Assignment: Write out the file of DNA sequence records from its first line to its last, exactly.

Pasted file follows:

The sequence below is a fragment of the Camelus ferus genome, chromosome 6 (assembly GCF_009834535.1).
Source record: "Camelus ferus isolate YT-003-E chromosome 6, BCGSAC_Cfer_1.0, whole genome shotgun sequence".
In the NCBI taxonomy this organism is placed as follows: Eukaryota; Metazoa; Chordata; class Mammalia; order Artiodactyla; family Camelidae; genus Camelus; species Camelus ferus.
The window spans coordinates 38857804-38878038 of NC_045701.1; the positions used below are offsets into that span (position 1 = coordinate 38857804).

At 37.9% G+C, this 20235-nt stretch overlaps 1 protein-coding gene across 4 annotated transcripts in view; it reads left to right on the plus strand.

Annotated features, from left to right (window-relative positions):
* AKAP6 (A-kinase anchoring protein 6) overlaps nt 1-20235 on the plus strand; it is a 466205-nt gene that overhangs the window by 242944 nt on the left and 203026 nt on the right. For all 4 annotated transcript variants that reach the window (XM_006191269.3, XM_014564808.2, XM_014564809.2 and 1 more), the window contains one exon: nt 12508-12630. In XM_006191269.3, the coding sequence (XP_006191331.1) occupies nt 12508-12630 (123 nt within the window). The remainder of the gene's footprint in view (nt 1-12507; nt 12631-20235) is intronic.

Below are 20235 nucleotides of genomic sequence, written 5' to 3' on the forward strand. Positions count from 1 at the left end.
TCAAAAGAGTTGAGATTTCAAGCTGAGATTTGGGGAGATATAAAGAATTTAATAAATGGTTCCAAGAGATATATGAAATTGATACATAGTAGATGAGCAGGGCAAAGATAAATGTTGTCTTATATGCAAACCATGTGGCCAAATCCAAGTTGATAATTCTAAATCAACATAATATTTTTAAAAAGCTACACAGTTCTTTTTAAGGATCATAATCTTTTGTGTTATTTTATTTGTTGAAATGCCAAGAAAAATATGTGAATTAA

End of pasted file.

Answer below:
The sequence below is a fragment of the Camelus ferus genome, chromosome 6 (assembly GCF_009834535.1).
Source record: "Camelus ferus isolate YT-003-E chromosome 6, BCGSAC_Cfer_1.0, whole genome shotgun sequence".
In the NCBI taxonomy this organism is placed as follows: Eukaryota; Metazoa; Chordata; class Mammalia; order Artiodactyla; family Camelidae; genus Camelus; species Camelus ferus.
The window spans coordinates 38857804-38878038 of NC_045701.1; the positions used below are offsets into that span (position 1 = coordinate 38857804).

At 37.9% G+C, this 20235-nt stretch overlaps 1 protein-coding gene across 4 annotated transcripts in view; it reads left to right on the plus strand.

Annotated features, from left to right (window-relative positions):
* AKAP6 (A-kinase anchoring protein 6) overlaps nt 1-20235 on the plus strand; it is a 466205-nt gene that overhangs the window by 242944 nt on the left and 203026 nt on the right. For all 4 annotated transcript variants that reach the window (XM_006191269.3, XM_014564808.2, XM_014564809.2 and 1 more), the window contains one exon: nt 12508-12630. In XM_006191269.3, the coding sequence (XP_006191331.1) occupies nt 12508-12630 (123 nt within the window). The remainder of the gene's footprint in view (nt 1-12507; nt 12631-20235) is intronic.

Below are 20235 nucleotides of genomic sequence, written 5' to 3' on the forward strand. Positions count from 1 at the left end.
TCAAAAGAGTTGAGATTTCAAGCTGAGATTTGGGGAGATATAAAGAATTTAATAAATGGTTCCAAGAGATATATGAAATTGATACATAGTAGATGAGCAGGGCAAAGATAAATGTTGTCTTATATGCAAACCATGTGGCCAAATCCAAGTTGATAATTCTAAATCAACATAATATTTTTAAAAAGCTACACAGTTCTTTTTAAGGATCATAATCTTTTGTGTTATTTTATTTGTTGAAATGCCAAGAAAAATATGTGAATTAA